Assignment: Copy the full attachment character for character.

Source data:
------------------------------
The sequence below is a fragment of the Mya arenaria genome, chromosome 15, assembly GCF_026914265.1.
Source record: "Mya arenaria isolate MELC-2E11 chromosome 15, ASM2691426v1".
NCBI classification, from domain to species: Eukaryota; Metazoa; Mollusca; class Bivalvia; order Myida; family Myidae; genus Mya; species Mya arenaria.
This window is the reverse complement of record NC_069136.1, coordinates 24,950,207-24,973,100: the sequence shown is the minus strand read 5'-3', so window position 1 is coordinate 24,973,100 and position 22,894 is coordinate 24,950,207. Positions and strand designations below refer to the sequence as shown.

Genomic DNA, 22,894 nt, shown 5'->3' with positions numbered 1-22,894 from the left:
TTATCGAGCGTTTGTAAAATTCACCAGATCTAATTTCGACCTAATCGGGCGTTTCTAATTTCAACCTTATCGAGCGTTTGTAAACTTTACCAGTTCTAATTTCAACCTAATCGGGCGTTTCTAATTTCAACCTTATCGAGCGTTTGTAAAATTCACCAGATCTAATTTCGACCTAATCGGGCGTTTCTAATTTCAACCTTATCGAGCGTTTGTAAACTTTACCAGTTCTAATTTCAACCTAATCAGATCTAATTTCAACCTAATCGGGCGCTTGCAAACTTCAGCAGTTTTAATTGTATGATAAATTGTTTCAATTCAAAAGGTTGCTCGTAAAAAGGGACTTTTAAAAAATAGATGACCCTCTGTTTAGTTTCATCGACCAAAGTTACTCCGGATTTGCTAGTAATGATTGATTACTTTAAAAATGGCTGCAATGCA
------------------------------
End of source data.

The sequence below is a fragment of the Mya arenaria genome, chromosome 15, assembly GCF_026914265.1.
Source record: "Mya arenaria isolate MELC-2E11 chromosome 15, ASM2691426v1".
NCBI classification, from domain to species: Eukaryota; Metazoa; Mollusca; class Bivalvia; order Myida; family Myidae; genus Mya; species Mya arenaria.
This window is the reverse complement of record NC_069136.1, coordinates 24,950,207-24,973,100: the sequence shown is the minus strand read 5'-3', so window position 1 is coordinate 24,973,100 and position 22,894 is coordinate 24,950,207. Positions and strand designations below refer to the sequence as shown.

Genomic DNA, 22,894 nt, shown 5'->3' with positions numbered 1-22,894 from the left:
TTATCGAGCGTTTGTAAAATTCACCAGATCTAATTTCGACCTAATCGGGCGTTTCTAATTTCAACCTTATCGAGCGTTTGTAAACTTTACCAGTTCTAATTTCAACCTAATCGGGCGTTTCTAATTTCAACCTTATCGAGCGTTTGTAAAATTCACCAGATCTAATTTCGACCTAATCGGGCGTTTCTAATTTCAACCTTATCGAGCGTTTGTAAACTTTACCAGTTCTAATTTCAACCTAATCAGATCTAATTTCAACCTAATCGGGCGCTTGCAAACTTCAGCAGTTTTAATTGTATGATAAATTGTTTCAATTCAAAAGGTTGCTCGTAAAAAGGGACTTTTAAAAAATAGATGACCCTCTGTTTAGTTTCATCGACCAAAGTTACTCCGGATTTGCTAGTAATGATTGATTACTTTAAAAATGGCTGCAATGCA